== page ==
A few weeks ago, I was at a McDonalds PlayPlace with my two grandsons, ages 6 and 11. There were a half-dozen other older caregivers in the room watching the kids burn off some of that Happy Meal energy. When a little girl took a tumble down a slide and cried, “Grandma!” we all rose to our feet to see if it was our grandchild who needed comforting.

Boomers hear a lot about the stresses of the "sandwich generation," caught between caring for aging parents while still raising our own families. Plus, now our parents are living longer, and our kids are having children later, placing this generational caregiving crisis in the midst of midlife.

Some in this demographic take on significant responsibilities as Grandma and Grandpa. As many as 1 in 10 kids in the US are being raised by a grandparent. According to the Census Bureau, more than 2.7 million grandparents serve as primary caregivers for their grandchildren. Another 670,000 do this job while reporting some measure of physical, age-related disability. More grandparents than ever are raising their grandkids.

In some cases, grandparents assist in a positive “takes a village” childcare arrangement, or because one or both parents are deployed in overseas military service. But mostly, grandparents fill in as primary caregivers for their grandchildren when their adult children can no longer parent due to addiction, mental illness, abuse, imprisonment, or other unhealthy lifestyle choices.

In the last year, my husband and I have become part-time caregivers for our grandsons as a result of their parents’ complicated divorce. The experience has opened my eyes to the numbers of children like them, who are now involved in extended family caregiving arrangements.

When I first became a grandparent, I imagined trips to the zoo and memory-making family gatherings. Though we’ve had some of those moments over the years, they are tucked in an avalanche of trauma in our grandsons’ lives, and persistent sorrow in ours. We’ve learned this is Situation Normal for many who are raising grandchildren or nephews and nieces. When a child comes into a relative’s care bearing the open wounds of abuse, trauma or neglect, it disrupts our typical routines.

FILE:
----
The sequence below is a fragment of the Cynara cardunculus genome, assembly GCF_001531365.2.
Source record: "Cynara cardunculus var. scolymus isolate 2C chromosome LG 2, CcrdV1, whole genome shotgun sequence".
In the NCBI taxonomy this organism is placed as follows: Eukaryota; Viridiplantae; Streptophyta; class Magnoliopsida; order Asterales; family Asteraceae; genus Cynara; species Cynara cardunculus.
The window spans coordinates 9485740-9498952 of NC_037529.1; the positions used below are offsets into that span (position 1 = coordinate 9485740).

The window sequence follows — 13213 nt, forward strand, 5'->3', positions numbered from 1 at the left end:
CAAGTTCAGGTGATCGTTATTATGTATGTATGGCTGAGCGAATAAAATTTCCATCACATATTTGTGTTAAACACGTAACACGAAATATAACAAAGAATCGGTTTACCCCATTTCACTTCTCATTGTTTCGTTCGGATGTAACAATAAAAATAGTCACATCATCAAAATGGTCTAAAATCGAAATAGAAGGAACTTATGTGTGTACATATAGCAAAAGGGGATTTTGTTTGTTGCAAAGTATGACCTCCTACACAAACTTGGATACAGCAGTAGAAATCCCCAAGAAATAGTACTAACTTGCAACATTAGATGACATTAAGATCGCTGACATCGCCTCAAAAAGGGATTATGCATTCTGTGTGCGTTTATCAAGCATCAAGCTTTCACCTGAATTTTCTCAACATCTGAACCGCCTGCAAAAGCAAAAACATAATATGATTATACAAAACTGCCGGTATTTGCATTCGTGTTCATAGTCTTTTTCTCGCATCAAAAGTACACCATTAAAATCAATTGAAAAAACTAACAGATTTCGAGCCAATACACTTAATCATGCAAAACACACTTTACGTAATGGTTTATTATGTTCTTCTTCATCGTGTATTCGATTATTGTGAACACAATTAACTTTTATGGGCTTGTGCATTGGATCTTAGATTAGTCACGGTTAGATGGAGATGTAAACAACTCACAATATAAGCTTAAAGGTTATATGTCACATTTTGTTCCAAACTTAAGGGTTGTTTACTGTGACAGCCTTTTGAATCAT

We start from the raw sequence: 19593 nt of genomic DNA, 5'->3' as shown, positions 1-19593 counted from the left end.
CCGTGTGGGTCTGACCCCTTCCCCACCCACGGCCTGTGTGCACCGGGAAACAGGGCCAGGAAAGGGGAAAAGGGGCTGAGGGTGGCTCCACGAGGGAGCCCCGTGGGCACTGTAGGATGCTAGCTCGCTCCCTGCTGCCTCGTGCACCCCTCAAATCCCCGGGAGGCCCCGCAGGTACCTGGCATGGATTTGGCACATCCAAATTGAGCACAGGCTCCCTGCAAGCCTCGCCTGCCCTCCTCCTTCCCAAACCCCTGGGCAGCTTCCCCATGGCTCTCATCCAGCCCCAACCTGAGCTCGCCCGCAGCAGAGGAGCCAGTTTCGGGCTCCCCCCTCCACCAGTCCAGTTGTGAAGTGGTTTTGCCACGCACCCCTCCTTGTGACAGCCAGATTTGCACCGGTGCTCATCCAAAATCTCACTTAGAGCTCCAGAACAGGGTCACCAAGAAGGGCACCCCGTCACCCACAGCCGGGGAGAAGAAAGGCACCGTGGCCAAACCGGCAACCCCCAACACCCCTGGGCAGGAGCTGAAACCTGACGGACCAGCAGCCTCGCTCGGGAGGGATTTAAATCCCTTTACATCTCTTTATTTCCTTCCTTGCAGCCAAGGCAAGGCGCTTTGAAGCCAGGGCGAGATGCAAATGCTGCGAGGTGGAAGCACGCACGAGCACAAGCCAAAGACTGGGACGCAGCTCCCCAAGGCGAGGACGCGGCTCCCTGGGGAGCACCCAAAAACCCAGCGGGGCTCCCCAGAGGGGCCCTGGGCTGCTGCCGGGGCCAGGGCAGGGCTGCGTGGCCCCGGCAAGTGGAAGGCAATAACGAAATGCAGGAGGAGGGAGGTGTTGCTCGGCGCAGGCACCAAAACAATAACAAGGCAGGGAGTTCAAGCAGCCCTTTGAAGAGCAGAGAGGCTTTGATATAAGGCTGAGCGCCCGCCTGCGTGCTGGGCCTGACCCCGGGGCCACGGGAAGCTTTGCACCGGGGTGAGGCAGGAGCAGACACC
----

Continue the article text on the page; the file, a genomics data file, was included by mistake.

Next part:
It can be a lonely situation for child and caregiver alike. Even in our part-time role, we’ve discovered we’re without the supportive community we had when raising our own children—networks formed from neighborhood friends, church family, and the casual connections at extracurricular activities. Grandparents and grandchildren can be isolated from these social circles by the dance of their own complex work schedules, physical limitations or illness, unpredictable visits from grandchildren's parents, and other social and generational differences.

In addition, the financial stresses of becoming a custodial grandparent at or near retirement can add new layers of complexity to a time when older adults navigate a maze of paperwork to seek their own Social Security, Medicare, and pension benefits.

If you have a school-age child, it is likely that at least one of their classmates is living in a home where a member of the extended family is the child’s primary caregiver. Several others likely live in households headed by single parents. These families can be so focused on getting by day-to-day that they find it difficult to reach out for friendship and support. They live on the margins. As the last year of our lives has shown us in new ways, so does Jesus, who has “set the lonely in families.”

Those with intact, growing families who are in the trenches raising children may wonder what kind of ministry they can do at this stage. I’d suggest prayer and intentional friendship for the non-traditional, non-two-parent families in their schools, neighborhoods, churches, and PlayPlaces might be a place to start. More formal connections and training for those interested in reaching out to non-traditional families are available through organizations like Safe Families.

When my husband and I were raising our children, our lives were enriched by our ongoing friendship with an older single parent who attended our church. We were part of a rotating crew of respite caregivers for her youngest daughter. We also grew during the two years we served as foster parents for a series of infants awaiting adoption. Though we didn’t realize it at the time, those experiences provided some helpful context for the unexpected turn my own family’s life has taken today. I have a sneaking suspicion that at least some of those young children being brought to Jesus for a blessing may have been carried there in the arms of their grandparents.